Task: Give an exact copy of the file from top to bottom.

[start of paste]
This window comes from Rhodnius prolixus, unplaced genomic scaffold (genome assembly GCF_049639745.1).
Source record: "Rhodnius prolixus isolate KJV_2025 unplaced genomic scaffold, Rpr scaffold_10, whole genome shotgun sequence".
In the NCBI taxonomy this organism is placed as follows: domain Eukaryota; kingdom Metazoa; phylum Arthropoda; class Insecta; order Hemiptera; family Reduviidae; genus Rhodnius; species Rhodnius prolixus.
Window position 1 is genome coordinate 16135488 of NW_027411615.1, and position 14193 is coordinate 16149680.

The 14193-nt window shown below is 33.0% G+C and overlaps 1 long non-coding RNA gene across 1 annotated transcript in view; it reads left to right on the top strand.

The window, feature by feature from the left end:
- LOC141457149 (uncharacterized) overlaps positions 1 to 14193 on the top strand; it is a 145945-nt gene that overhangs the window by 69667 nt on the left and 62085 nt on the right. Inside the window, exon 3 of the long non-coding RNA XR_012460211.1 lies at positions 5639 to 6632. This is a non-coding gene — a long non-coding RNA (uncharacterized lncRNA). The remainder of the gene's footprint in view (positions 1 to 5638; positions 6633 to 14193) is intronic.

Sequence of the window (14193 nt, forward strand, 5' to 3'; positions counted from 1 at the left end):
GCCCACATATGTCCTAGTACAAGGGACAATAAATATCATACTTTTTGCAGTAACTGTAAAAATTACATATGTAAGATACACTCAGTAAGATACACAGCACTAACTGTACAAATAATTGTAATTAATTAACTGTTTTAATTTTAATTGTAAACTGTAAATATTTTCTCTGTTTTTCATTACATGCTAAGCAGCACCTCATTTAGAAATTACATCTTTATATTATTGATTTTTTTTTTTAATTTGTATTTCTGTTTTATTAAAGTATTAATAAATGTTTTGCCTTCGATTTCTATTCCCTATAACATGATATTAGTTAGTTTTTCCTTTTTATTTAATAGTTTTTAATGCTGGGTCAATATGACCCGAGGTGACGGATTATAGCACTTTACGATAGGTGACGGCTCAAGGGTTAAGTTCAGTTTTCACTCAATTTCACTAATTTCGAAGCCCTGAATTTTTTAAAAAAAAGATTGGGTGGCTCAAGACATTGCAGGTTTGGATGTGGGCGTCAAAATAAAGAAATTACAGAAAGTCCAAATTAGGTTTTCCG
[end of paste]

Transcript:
This window comes from Rhodnius prolixus, unplaced genomic scaffold (genome assembly GCF_049639745.1).
Source record: "Rhodnius prolixus isolate KJV_2025 unplaced genomic scaffold, Rpr scaffold_10, whole genome shotgun sequence".
In the NCBI taxonomy this organism is placed as follows: domain Eukaryota; kingdom Metazoa; phylum Arthropoda; class Insecta; order Hemiptera; family Reduviidae; genus Rhodnius; species Rhodnius prolixus.
Window position 1 is genome coordinate 16135488 of NW_027411615.1, and position 14193 is coordinate 16149680.

The 14193-nt window shown below is 33.0% G+C and overlaps 1 long non-coding RNA gene across 1 annotated transcript in view; it reads left to right on the top strand.

The window, feature by feature from the left end:
- LOC141457149 (uncharacterized) overlaps positions 1 to 14193 on the top strand; it is a 145945-nt gene that overhangs the window by 69667 nt on the left and 62085 nt on the right. Inside the window, exon 3 of the long non-coding RNA XR_012460211.1 lies at positions 5639 to 6632. This is a non-coding gene — a long non-coding RNA (uncharacterized lncRNA). The remainder of the gene's footprint in view (positions 1 to 5638; positions 6633 to 14193) is intronic.

Sequence of the window (14193 nt, forward strand, 5' to 3'; positions counted from 1 at the left end):
GCCCACATATGTCCTAGTACAAGGGACAATAAATATCATACTTTTTGCAGTAACTGTAAAAATTACATATGTAAGATACACTCAGTAAGATACACAGCACTAACTGTACAAATAATTGTAATTAATTAACTGTTTTAATTTTAATTGTAAACTGTAAATATTTTCTCTGTTTTTCATTACATGCTAAGCAGCACCTCATTTAGAAATTACATCTTTATATTATTGATTTTTTTTTTTAATTTGTATTTCTGTTTTATTAAAGTATTAATAAATGTTTTGCCTTCGATTTCTATTCCCTATAACATGATATTAGTTAGTTTTTCCTTTTTATTTAATAGTTTTTAATGCTGGGTCAATATGACCCGAGGTGACGGATTATAGCACTTTACGATAGGTGACGGCTCAAGGGTTAAGTTCAGTTTTCACTCAATTTCACTAATTTCGAAGCCCTGAATTTTTTAAAAAAAAGATTGGGTGGCTCAAGACATTGCAGGTTTGGATGTGGGCGTCAAAATAAAGAAATTACAGAAAGTCCAAATTAGGTTTTCCG